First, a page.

When Neste—then operating as Neste Oil—made the decision in 2015 to drop the “Oil” from its name, it came after deep deliberation that touched on the company’s identity and, perhaps more importantly, its aspirations. It signaled to the world that Neste saw its business, first and foremost, as fighting climate change and creating a healthier planet for subsequent generations.
In the years since, the company has stayed true to that commitment. As a downstream operator, Neste’s biggest impact on sustainability comes from its sourcing strategy: that is, where it gets the resource inputs that go into its refining operations. Under the conventional refining model, operators make their finished fuel products from the crude oil and gas extracted through traditional upstream operations: namely drilling. Apart from technical issues, where those supply chain inputs—or feedstocks—come from doesn’t matter much to refiners. It all turns into the fuel for cars, planes and many, many more things that burn it, thereby adding net-new carbon to the global environment in the process.
What sets Neste apart is its focus on renewable fuels, which are created from renewable feedstocks, a broad range of waste residues like used restaurant cooking oil and animal fat. The fact that renewable fuels are derived from renewable sources means they don’t add anywhere near the carbon as traditionally sourced fuels. And that makes them increasingly attractive to fleet-owning customers like airlines and transport companies that see renewable fuels—which perform just as well as standard fuels—as a way to quickly and sharply lower their carbon footprint.
In addition to its significant research and innovation initiatives, Neste owes much of its leading position in the renewable fuel space to a global network of advanced renewable refineries and technologies, which together have enabled the company to create products with superior properties. But that’s only part of it. An equally important underpinning of this success is a new business model built on a truly global supply chain strategy. As Neste continues to add new renewable feedstock sources around the world, the breadth and diversity of its supply chain has grown steadily. So, too, has the complexity of managing it.
Renewables' production capacity is expected to reach 6.8 million tons by the end of 2026
Waste and residue products account for more than 90% of Neste’s total renewable raw material inputs
As Head of Integrated ERP at Neste, Marko Mäki-Ullakko has played a major role in the ongoing transformation of Neste’s ERP systems and processes, including the implementation of the SAP S/4HANA® solution. In his view, Neste’s decision to standardize on integrated SAP across its global operations was essential to enabling the strategic pivot toward renewable fuels. “On a process and data level, the supply chain for renewable products is quite different from that of the traditional oil business,” Mäki-Ullakko explains. “It was in many ways a new kind of business, and we needed a new foundation to build it on.”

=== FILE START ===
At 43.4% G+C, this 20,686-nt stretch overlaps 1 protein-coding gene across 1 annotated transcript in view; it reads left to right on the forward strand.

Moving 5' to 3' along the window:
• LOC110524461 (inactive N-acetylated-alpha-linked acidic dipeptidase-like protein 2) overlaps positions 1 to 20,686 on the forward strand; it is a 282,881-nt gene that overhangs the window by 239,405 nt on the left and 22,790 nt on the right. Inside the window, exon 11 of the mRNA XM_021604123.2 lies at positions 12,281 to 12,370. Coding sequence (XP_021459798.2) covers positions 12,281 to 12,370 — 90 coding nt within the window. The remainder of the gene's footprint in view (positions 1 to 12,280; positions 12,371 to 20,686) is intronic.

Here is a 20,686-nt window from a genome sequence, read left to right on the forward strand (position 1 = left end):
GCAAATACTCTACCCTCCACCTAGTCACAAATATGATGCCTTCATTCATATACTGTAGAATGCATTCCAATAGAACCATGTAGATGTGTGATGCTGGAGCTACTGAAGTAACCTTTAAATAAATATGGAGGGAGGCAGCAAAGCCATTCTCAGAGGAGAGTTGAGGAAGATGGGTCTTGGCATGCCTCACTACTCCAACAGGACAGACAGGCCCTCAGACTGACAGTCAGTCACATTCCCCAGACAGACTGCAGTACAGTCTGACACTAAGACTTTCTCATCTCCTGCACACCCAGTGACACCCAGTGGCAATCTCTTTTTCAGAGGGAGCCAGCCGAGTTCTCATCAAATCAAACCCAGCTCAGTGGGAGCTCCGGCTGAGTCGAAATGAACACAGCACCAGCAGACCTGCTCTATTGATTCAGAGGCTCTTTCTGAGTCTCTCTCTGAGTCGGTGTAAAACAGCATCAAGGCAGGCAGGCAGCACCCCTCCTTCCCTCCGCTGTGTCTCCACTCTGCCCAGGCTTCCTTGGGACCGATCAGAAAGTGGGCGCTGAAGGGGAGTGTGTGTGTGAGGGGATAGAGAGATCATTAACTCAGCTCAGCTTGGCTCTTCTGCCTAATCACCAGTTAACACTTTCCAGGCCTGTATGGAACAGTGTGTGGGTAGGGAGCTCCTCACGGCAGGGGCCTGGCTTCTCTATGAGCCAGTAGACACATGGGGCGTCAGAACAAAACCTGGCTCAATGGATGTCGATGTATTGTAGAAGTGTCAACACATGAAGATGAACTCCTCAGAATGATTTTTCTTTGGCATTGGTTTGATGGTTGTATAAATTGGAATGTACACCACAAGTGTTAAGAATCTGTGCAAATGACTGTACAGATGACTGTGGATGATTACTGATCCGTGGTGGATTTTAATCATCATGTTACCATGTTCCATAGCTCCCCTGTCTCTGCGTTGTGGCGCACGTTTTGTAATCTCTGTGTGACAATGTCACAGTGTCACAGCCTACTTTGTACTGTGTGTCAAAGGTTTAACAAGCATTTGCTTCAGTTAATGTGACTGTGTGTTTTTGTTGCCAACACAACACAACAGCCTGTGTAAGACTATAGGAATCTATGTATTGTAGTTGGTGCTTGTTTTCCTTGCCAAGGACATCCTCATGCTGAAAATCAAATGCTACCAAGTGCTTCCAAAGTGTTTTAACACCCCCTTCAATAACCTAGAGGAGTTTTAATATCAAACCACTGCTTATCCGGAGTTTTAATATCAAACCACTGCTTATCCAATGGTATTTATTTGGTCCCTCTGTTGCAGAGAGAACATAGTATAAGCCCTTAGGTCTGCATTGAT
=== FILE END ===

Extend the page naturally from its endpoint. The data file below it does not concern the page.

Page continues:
Perhaps the best way to illustrate this contrast, he says, is to look back upstream, to where renewable feedstocks come from. “In the traditional inbound supply chain for refiners, you typically have large volumes coming in from a single source, like a tanker or a pipeline,” he explains. “With renewables, imagine individual tank trucks picking up small loads of used cooking oil at a restaurant and then moving to the next stop. It’s a completely different footprint, and it generates entirely different data flows.”
The ability to track these data flows is critical to Neste’s business model for two reasons. On an operational level, efficient production planning requires the ability to track inbound materials inventories with a high degree of granularity. With such a broad and diverse range of feedstock sources, Neste needed an ERP system that could not only track this data, but also provide the transparency necessary for process optimization. It’s a prime example of the “new foundation” Mäki-Ullakko considers so important.
Then there’s the sustainability angle. Among Neste’s growing customer base, the strongest appeal of its products is their ability to help customers meet their carbon reduction and neutrality goals. Jet fuel for airlines—which don’t have the option of “going electric” with their fleet—is a powerful example. To achieve and maintain the coveted “renewable” designation, Neste and its sustainable aviation fuel peers track the flow of inputs all the way from the restaurant to the refinery and beyond.
To Juuso Pusa, Vice President Supply Chain Management, Renewables Products, the importance of capturing a seamless, auditable record of materials movement—a proof of renewable provenance—cannot be overstated. “To meet the different regulations that govern renewable products around the world, we need to show the source of our feedstocks, what we produce and to whom it’s delivered,” Pusa explains. “That’s why transparent, end-to-end visibility of the data has really become the core element of our business.”